If you aren’t including advanced lighting controls in your client offerings, it’s becoming a big missed opportunity. Not only is the global energy efficient lighting market projected to reach $93.3 billion by 2030 from $46.2 billion in 2021, the global lighting controls market—for occupancy sensors, photosensors, and more—is expected to grow to $10.8 billion in 2032 from $7.4 billion in 2023. Plus, NAHB cites energy efficiency as the most important green building features among clients with nearly 4 out of 5 homeowners reporting that the ability to adjust lighting is one of the most important ways to create ambiance at home, and 2 out of 5 saying they just aren’t happy with their current lighting.
For commercial buildings, lighting is a significant operating expense and can be up to 50 percent of a commercial building’s energy bill. However, it’s also relatively easy to start reducing this expense and delivering the energy efficiency that owners desire by changing out light bulbs, and then further reducing energy consumption by including advanced lighting controls.
By partnering with a local utility provider like National Grid, it’s easier to identify ways to reduce a property’s energy consumption. For example, National Grid provides rebates and discounts for exterior and interior fixtures, and other assistance to its clients, saving on installation costs for contractors and reducing property’s overall energy consumption in the future. For example, RISE Engineering was able to reduce the total cost of $3,100 to update the lighting for convenience store Sunny Mart to just $800 by using $2,300 in National Grid incentives.
“We don’t have a big staff to take on projects like upgrading our lighting, so we were happy to have the support of National Grid and the contractor,” says Karuna Mehta, owner of Sunny Mart in North Smithfield, Rhode Island. “The new lighting is bright and attractive and saves us money every month.”
As lighting is responsible for about 15 percent of the world’s electric energy consumption and 5 percent of greenhouse gas emissions, and more than half of people worldwide believe it’s important that their homes become net zero, it’s no surprise that lighting controls have become a more popular topic among contractors. And, some of the more popular controls on the market are networked lighting, task tuning, and occupancy sensors.
Networked lighting: Capability of individual lighting fixtures and controls to exchange data digitally, typically wirelessly to other controls, fixtures, and interfaces. This can be done at the building level or space level through controls integrated into the fixture. Control capabilities with a networked system include occupancy sensing, daylight harvesting, task tuning, scheduling, and may include additional features such as demand reduction, personal control, and integration with a building management system which can provide additional energy savings. A networked lighting control system decreases energy use by an average of 49%, according to DLC and the Northwest Energy Efficiency Alliance.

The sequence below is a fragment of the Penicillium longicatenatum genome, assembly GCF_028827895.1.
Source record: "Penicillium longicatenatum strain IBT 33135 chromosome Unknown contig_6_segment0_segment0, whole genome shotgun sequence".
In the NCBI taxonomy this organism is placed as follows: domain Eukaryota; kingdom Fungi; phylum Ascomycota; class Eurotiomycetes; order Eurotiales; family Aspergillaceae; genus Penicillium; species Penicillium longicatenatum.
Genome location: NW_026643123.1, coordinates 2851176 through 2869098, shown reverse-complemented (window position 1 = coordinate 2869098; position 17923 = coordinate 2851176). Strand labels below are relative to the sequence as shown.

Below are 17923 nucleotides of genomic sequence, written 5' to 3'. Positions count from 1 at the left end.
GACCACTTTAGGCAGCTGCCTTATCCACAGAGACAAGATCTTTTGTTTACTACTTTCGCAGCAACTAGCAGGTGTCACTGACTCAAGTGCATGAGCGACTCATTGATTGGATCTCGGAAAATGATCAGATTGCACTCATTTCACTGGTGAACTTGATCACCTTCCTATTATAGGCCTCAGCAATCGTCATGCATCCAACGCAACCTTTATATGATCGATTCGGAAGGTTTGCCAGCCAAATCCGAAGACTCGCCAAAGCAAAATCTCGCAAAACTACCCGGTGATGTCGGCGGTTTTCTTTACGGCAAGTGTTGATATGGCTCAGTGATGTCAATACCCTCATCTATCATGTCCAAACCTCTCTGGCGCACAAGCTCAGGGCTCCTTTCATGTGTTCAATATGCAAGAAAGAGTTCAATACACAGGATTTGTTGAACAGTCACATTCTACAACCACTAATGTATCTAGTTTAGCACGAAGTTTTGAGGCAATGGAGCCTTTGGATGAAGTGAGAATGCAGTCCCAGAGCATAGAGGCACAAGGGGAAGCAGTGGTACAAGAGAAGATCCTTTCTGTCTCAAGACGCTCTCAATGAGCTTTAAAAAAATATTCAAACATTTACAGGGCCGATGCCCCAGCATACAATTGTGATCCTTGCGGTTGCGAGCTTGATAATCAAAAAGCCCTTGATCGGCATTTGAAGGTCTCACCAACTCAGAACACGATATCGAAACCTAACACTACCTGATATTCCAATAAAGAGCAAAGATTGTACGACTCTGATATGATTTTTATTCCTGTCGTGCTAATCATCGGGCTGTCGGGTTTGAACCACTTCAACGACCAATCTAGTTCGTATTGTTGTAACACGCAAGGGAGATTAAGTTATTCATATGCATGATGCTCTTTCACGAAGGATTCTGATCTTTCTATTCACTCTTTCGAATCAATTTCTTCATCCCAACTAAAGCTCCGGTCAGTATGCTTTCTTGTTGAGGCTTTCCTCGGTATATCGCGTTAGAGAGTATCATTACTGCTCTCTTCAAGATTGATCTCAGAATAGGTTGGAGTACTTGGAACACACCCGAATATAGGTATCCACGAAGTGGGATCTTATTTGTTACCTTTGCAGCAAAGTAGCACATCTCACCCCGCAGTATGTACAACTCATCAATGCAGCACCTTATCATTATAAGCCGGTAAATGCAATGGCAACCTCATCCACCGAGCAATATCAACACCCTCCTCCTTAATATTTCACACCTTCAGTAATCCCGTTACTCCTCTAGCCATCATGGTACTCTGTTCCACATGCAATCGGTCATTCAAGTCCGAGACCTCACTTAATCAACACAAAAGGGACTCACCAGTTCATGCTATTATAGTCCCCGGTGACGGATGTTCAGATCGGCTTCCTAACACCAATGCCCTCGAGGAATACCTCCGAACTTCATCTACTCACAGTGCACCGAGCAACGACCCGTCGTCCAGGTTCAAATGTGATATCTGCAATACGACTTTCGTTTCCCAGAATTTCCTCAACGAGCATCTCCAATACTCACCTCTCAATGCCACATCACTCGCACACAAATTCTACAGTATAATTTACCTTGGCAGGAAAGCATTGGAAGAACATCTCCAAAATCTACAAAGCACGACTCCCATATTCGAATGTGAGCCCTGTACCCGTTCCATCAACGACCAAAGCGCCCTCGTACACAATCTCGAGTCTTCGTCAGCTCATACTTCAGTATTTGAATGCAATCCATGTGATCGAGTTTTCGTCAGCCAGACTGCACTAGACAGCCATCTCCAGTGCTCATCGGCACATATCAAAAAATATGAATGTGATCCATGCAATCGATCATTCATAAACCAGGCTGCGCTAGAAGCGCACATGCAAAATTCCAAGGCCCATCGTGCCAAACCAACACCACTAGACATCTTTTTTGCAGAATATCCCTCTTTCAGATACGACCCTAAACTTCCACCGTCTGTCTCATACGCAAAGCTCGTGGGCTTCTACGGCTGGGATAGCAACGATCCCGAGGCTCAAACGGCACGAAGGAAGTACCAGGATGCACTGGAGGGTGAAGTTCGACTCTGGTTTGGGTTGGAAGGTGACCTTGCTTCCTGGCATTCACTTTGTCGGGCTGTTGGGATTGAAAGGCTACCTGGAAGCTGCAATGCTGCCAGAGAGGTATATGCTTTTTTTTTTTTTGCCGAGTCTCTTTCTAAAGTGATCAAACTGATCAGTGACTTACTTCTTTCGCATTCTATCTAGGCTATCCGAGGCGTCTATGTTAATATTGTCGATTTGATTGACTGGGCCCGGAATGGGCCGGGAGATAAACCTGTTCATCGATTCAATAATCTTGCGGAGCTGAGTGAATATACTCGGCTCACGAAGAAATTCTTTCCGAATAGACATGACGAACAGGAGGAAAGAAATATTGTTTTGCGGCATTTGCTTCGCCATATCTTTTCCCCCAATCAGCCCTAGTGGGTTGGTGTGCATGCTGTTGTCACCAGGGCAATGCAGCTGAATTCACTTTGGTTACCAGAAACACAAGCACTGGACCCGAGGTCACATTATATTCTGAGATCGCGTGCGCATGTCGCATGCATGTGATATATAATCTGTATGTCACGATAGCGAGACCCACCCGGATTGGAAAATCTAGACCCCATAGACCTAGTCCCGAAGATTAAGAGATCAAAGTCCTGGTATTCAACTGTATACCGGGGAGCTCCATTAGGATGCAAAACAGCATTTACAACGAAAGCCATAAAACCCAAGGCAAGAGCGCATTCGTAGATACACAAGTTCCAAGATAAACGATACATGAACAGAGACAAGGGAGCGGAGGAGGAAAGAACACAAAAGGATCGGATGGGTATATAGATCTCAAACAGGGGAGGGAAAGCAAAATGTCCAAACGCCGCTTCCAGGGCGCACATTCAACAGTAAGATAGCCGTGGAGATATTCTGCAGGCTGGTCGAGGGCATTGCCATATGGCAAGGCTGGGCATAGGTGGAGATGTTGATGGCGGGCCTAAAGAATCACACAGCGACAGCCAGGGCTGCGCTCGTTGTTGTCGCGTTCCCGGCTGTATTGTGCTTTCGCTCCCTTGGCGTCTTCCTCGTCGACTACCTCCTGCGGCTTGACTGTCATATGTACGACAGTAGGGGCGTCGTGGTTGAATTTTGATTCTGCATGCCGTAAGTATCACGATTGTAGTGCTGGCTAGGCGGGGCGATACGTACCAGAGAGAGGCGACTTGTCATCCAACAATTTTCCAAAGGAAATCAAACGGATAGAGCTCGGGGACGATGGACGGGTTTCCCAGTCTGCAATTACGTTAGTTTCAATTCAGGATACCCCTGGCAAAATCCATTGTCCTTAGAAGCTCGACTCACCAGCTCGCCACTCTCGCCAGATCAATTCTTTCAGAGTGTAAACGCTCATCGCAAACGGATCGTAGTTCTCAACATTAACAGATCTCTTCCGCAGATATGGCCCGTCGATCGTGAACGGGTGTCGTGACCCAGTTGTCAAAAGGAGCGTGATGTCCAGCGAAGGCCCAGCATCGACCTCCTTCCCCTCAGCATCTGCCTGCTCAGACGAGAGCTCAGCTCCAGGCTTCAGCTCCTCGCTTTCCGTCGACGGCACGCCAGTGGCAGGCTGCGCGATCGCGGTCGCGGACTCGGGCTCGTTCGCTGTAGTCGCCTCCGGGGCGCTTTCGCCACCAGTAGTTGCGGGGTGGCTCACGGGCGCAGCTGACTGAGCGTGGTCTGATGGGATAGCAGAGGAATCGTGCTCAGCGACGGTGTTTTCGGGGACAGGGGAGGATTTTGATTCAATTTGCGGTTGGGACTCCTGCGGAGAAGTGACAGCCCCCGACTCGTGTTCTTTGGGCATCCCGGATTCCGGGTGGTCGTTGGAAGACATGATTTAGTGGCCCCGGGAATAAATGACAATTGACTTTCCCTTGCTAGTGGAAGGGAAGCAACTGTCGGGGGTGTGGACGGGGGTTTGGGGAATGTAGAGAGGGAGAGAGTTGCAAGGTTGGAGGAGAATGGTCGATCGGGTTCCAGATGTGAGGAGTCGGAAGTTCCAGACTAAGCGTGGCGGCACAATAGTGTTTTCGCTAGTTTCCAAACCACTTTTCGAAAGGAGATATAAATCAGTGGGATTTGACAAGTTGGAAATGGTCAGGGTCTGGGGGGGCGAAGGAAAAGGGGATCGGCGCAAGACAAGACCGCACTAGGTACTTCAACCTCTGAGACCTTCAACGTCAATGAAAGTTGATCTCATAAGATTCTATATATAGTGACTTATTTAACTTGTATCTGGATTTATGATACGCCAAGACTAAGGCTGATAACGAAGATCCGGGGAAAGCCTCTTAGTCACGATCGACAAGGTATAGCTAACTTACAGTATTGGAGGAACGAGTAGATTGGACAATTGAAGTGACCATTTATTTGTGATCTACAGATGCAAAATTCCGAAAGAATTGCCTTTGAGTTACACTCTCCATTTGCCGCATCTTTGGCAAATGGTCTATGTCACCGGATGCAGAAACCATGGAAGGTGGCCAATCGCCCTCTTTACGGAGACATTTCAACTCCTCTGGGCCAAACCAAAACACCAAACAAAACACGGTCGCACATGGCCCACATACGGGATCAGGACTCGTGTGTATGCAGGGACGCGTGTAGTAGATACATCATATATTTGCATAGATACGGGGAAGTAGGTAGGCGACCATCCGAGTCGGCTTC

Task Tuning: Also called “institutional tuning” or “high-end trim”, involves reducing light levels in an space to a lower light output that meets occupants needs to perform their tasks, Lawrence Berkley National Laboratory (LBNL) found a 36% average lighting energy savings generated from task tuning.
Occupancy sensors: An effortless way to turn lighting on and off for the occupants of a building.Occupancy sensors can save as much as 24%, according to LBNL.
Daylight harvesting: Automatically adjusts lighting near windows or skylights reducing the amount of electric lighting needed based on daylight sensors, and is required in most energy codes. LBNL estimates daylight harvesting generates 28% average lighting savings
By including lighting controls as part of the menu of client options, contractors are tapping into the current groundswell of interest in net zero and sustainability among building owners and carving out a competitive advantage among their peers.
Learn more about lighting controls and opportunities to save energy at NationalGridUS.com